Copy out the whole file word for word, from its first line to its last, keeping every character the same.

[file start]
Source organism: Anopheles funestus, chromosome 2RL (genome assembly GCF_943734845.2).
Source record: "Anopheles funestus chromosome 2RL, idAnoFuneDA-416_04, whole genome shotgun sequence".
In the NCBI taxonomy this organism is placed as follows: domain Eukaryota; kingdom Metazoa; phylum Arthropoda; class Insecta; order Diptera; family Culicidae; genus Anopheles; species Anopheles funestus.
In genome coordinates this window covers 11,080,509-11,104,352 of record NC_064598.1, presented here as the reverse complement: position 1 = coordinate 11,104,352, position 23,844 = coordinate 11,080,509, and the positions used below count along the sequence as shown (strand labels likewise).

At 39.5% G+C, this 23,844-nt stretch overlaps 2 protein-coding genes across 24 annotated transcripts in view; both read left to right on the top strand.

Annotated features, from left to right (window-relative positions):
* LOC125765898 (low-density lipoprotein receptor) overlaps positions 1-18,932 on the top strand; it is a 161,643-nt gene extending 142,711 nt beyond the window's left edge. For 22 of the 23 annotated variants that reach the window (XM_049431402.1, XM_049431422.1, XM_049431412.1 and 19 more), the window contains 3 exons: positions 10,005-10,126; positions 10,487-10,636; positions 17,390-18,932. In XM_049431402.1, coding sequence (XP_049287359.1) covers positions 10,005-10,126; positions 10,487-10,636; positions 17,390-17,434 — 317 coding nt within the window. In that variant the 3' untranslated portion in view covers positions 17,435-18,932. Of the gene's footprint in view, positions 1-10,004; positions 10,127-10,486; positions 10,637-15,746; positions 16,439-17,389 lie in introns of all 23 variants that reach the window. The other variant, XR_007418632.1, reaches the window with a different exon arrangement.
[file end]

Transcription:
Source organism: Anopheles funestus, chromosome 2RL (genome assembly GCF_943734845.2).
Source record: "Anopheles funestus chromosome 2RL, idAnoFuneDA-416_04, whole genome shotgun sequence".
In the NCBI taxonomy this organism is placed as follows: domain Eukaryota; kingdom Metazoa; phylum Arthropoda; class Insecta; order Diptera; family Culicidae; genus Anopheles; species Anopheles funestus.
In genome coordinates this window covers 11,080,509-11,104,352 of record NC_064598.1, presented here as the reverse complement: position 1 = coordinate 11,104,352, position 23,844 = coordinate 11,080,509, and the positions used below count along the sequence as shown (strand labels likewise).

At 39.5% G+C, this 23,844-nt stretch overlaps 2 protein-coding genes across 24 annotated transcripts in view; both read left to right on the top strand.

Annotated features, from left to right (window-relative positions):
* LOC125765898 (low-density lipoprotein receptor) overlaps positions 1-18,932 on the top strand; it is a 161,643-nt gene extending 142,711 nt beyond the window's left edge. For 22 of the 23 annotated variants that reach the window (XM_049431402.1, XM_049431422.1, XM_049431412.1 and 19 more), the window contains 3 exons: positions 10,005-10,126; positions 10,487-10,636; positions 17,390-18,932. In XM_049431402.1, coding sequence (XP_049287359.1) covers positions 10,005-10,126; positions 10,487-10,636; positions 17,390-17,434 — 317 coding nt within the window. In that variant the 3' untranslated portion in view covers positions 17,435-18,932. Of the gene's footprint in view, positions 1-10,004; positions 10,127-10,486; positions 10,637-15,746; positions 16,439-17,389 lie in introns of all 23 variants that reach the window. The other variant, XR_007418632.1, reaches the window with a different exon arrangement.